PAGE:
Water tracers for environmental assessments

  • Dating of surface and ground water samples (tritium, C14, stable isotopes of O and H)
  • Groundwater recharge and depletion, Groundwater fraction in river flow, Constraining of catchment water balances (e.g., electrical conductivity, major & trace ions, water temperature, radio- and stable isotopes, ground-based thermal IR)
  • Exo-hydrology (e.g., observation and modelling of water ice sublimation and isotope fractionation under lunar environmental conditions)

Water and vegetation

  • Plant water uptake & transport
  • Shoot and root gas and nutrient exchange
  • Leaf gas and energy exchange

Water quality and sediment characteristics

  • Sources and toxicity of emerging micropollutants
  • Nutrients and trace metal concentrations
  • Origin and transport of suspended sediments

Hydrological analyses

  • Precipitation (e.g., calculation of areal rainfall, Intensity-Duration-Frequency analysis)
  • River flow (e.g., flow frequency, flood frequency, flood probabilities, flood prediction, low flow frequency)
  • Hydrological proxy data series collection and analyses

Numerical modelling

  • Rainfall-runoff modelling
  • Eco-hydrological modelling
  • Hydrogeological modelling
  • Catchment transit time modelling


For overcoming pressing technological limitations of conventional tools and protocols, we design, build and test field and laboratory prototypes, experimental set-ups and protocols – responding to demanding high-resolution and /or high-frequency sampling /sensing criteria. In addition, we rely on state-of-the-art field and laboratory infrastructures, including:

  • Weierbach experimental catchment: operated in a long-term research perspective and focusing at CZ research (
  • Water sampling: long-term grab sampling programs of surface & groundwater bodies, passive samplers, high-frequency event-based sampling of rainfall-runoff events with automatic sampling devices.
  • Isotope laboratory: designing its own water extraction protocols (from soils, plants, regolith) and carrying out subsequent O and H stable isotope analyses with laser spectrometers.
  • Geochemistry laboratory: offering environmental sample mineralization and preparation for the determination of nutrients and trace metal concentrations as well as Sr-Nd-Pb isotopic ratio quantifications.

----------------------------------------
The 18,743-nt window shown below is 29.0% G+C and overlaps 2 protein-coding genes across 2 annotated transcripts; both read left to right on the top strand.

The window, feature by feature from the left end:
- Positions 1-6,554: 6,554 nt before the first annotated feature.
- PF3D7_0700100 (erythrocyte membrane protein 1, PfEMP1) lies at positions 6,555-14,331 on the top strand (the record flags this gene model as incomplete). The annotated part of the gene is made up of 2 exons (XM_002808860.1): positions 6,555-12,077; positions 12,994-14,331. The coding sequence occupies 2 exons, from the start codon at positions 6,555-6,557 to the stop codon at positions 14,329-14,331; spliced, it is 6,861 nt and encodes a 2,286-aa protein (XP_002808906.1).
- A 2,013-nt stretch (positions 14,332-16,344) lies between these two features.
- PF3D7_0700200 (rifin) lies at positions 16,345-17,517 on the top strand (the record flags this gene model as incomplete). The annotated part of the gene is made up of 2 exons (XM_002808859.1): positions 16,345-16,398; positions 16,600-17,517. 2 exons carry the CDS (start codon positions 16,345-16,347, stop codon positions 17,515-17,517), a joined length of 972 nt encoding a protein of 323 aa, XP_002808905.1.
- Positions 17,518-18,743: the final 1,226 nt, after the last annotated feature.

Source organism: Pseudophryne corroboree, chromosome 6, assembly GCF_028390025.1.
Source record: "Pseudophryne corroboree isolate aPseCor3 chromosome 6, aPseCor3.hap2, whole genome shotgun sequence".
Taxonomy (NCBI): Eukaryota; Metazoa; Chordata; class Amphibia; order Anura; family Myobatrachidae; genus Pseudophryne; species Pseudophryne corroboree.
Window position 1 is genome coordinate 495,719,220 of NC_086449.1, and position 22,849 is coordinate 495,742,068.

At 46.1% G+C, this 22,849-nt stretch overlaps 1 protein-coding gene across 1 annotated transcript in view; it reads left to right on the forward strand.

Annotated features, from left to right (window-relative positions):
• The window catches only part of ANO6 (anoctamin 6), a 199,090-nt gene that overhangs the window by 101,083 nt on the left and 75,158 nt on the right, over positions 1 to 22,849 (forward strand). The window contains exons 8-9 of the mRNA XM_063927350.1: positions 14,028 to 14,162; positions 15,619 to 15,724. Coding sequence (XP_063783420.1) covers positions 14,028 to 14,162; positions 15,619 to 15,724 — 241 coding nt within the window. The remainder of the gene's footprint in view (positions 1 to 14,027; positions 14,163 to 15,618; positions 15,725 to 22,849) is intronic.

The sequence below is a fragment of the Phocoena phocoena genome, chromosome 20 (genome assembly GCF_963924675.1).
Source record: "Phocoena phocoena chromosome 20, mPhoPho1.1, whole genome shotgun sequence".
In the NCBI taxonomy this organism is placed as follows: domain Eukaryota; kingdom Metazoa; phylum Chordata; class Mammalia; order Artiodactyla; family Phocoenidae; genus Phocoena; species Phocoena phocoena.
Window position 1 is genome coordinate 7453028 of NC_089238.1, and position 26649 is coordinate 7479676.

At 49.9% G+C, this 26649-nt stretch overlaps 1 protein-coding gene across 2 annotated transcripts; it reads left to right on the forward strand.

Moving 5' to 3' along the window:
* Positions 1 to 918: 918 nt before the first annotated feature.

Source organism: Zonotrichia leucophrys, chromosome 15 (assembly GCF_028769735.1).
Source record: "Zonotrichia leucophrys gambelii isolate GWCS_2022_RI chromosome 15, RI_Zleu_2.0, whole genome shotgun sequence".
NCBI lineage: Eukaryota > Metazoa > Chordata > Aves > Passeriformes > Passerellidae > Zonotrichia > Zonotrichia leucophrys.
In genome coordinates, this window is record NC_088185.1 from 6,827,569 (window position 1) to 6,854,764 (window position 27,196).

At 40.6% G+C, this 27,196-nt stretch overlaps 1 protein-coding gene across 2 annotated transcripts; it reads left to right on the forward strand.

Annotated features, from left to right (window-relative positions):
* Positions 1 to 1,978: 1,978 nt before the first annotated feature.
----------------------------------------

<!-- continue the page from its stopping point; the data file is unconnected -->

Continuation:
• Sediment characterisation: turbidimeters, laboratory and field laser diffraction particle size analysers, sediment sampling devices, UV-VIS spectrometer probes and an underwater camera.
  • Geophysics: IRIS Syscal Pro 120 all-in-one multi-node resistivity and induced polarization imaging system for environmental and engineering geophysical studies (e.g., 2D and 3D characterisation of subsurface geometry and properties).
  • Numerical modelling tools: HydroGeoSphere, Coupled Water Balance and Vegetation Optimality Model, Catchment Travel Time Distributions

Selected publications  







Research domains
  • Environment

Share this page:

Research Group flyer

Download PDF Flyer


Administration de la gestion de l’eau – Ministère de l'Environnement, du Climat et du Développement durable

Administration de l’environnement – Ministère de l'Environnement, du Climat et du Développement durable

Administration des services techniques de l’agriculture – Ministère de l’Agriculture, de la Viticulture et du Développement rural

Ville de Luxembourg – Service des eaux

OHB Blue Horizon Sarl

University of Luxembourg – Faculty of Science, Technology and Medicine

Karlsruher Institut für Technologie – Institut für Wasser und Gewässerentwicklung, IWG/KIT

Universität Mainz – Institut für Geowissenschaften

University of Birmingham – School of Geography, Earth and Environmental Sciences

INRAE – Unité de recherche Biogéochimie des Ecosystèmes Forestiers

Université de Strasbourg – Laboratoire d’Hydrologie et de Géochimie de Strasbourg

Université de Lorraine – Laboratoire Interdiscplinaire des Ecosystèmes Continentaux

Wageningen University – Department of Environmental Sciences, Hydrology and Quantitative Water Management

TU Delft – Civil Engineering and Geosciences, Water management department

TU Vienna – Institute of hydraulic engineering and water resources management

University of Saskatchewan – Global Institute for Water Security, School of Environment and Sustainability

School of Renewable Natural Resources, Forest and Wetland Ecohydrology Lab (Louisiana State University)

Swiss Federal Institute for Forest Snow and Landscape Research WSL

Forschungszentrum Jülich

Eidgenössische Technische Hochschule Zürich, ETHZ – Department of Environmental Systems Science

Rothamsted Research, North Wyke


 Richard KEIM
Richard KEIM
Send an e-mail
View team members

Further information

The three research groups of the ENVISION unit focus on (i) agro-environmental systems [AGRO group], (ii) remote sensing and natural resources modelling [REMOTE group], as well as (iii) catchment and eco-hydrology [CAT group]. All three lines of research largely connect with each other.